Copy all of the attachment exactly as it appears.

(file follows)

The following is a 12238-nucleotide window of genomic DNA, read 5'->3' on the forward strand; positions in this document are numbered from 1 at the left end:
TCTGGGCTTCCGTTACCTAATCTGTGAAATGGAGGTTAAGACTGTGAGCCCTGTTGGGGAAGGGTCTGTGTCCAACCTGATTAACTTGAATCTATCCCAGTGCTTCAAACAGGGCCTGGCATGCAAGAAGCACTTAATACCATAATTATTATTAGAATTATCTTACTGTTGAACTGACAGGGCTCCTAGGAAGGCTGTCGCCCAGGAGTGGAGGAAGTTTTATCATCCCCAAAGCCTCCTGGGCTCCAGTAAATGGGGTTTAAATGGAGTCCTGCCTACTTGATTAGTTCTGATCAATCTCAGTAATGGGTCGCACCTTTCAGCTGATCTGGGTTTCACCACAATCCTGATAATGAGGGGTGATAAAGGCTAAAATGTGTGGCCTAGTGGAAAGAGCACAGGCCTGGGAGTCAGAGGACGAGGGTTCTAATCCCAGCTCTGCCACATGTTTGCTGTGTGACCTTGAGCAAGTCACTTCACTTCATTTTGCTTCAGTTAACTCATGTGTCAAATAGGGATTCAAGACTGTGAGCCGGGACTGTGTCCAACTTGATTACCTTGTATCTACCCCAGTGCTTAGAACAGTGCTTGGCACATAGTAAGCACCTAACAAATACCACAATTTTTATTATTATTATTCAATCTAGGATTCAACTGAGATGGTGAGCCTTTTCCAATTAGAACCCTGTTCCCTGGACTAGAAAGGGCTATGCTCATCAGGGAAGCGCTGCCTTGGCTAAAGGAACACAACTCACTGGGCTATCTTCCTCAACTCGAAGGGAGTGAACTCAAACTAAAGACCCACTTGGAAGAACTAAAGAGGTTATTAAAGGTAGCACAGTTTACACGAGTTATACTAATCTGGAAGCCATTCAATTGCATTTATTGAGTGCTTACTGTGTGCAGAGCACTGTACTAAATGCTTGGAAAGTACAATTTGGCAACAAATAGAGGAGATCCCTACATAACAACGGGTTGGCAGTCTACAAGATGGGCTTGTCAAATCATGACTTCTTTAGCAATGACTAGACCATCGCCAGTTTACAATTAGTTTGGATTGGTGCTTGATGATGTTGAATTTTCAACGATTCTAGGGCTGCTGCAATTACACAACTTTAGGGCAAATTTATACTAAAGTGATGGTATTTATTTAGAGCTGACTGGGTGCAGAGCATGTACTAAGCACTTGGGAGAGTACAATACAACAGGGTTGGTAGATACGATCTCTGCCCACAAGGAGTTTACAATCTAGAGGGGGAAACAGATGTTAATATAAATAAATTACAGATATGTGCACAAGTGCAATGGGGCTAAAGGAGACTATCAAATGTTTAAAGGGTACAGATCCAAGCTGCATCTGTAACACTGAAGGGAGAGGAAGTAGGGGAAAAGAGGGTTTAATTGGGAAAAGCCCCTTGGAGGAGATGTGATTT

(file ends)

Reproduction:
The following is a 12238-nucleotide window of genomic DNA, read 5'->3' on the forward strand; positions in this document are numbered from 1 at the left end:
TCTGGGCTTCCGTTACCTAATCTGTGAAATGGAGGTTAAGACTGTGAGCCCTGTTGGGGAAGGGTCTGTGTCCAACCTGATTAACTTGAATCTATCCCAGTGCTTCAAACAGGGCCTGGCATGCAAGAAGCACTTAATACCATAATTATTATTAGAATTATCTTACTGTTGAACTGACAGGGCTCCTAGGAAGGCTGTCGCCCAGGAGTGGAGGAAGTTTTATCATCCCCAAAGCCTCCTGGGCTCCAGTAAATGGGGTTTAAATGGAGTCCTGCCTACTTGATTAGTTCTGATCAATCTCAGTAATGGGTCGCACCTTTCAGCTGATCTGGGTTTCACCACAATCCTGATAATGAGGGGTGATAAAGGCTAAAATGTGTGGCCTAGTGGAAAGAGCACAGGCCTGGGAGTCAGAGGACGAGGGTTCTAATCCCAGCTCTGCCACATGTTTGCTGTGTGACCTTGAGCAAGTCACTTCACTTCATTTTGCTTCAGTTAACTCATGTGTCAAATAGGGATTCAAGACTGTGAGCCGGGACTGTGTCCAACTTGATTACCTTGTATCTACCCCAGTGCTTAGAACAGTGCTTGGCACATAGTAAGCACCTAACAAATACCACAATTTTTATTATTATTATTCAATCTAGGATTCAACTGAGATGGTGAGCCTTTTCCAATTAGAACCCTGTTCCCTGGACTAGAAAGGGCTATGCTCATCAGGGAAGCGCTGCCTTGGCTAAAGGAACACAACTCACTGGGCTATCTTCCTCAACTCGAAGGGAGTGAACTCAAACTAAAGACCCACTTGGAAGAACTAAAGAGGTTATTAAAGGTAGCACAGTTTACACGAGTTATACTAATCTGGAAGCCATTCAATTGCATTTATTGAGTGCTTACTGTGTGCAGAGCACTGTACTAAATGCTTGGAAAGTACAATTTGGCAACAAATAGAGGAGATCCCTACATAACAACGGGTTGGCAGTCTACAAGATGGGCTTGTCAAATCATGACTTCTTTAGCAATGACTAGACCATCGCCAGTTTACAATTAGTTTGGATTGGTGCTTGATGATGTTGAATTTTCAACGATTCTAGGGCTGCTGCAATTACACAACTTTAGGGCAAATTTATACTAAAGTGATGGTATTTATTTAGAGCTGACTGGGTGCAGAGCATGTACTAAGCACTTGGGAGAGTACAATACAACAGGGTTGGTAGATACGATCTCTGCCCACAAGGAGTTTACAATCTAGAGGGGGAAACAGATGTTAATATAAATAAATTACAGATATGTGCACAAGTGCAATGGGGCTAAAGGAGACTATCAAATGTTTAAAGGGTACAGATCCAAGCTGCATCTGTAACACTGAAGGGAGAGGAAGTAGGGGAAAAGAGGGTTTAATTGGGAAAAGCCCCTTGGAGGAGATGTGATTT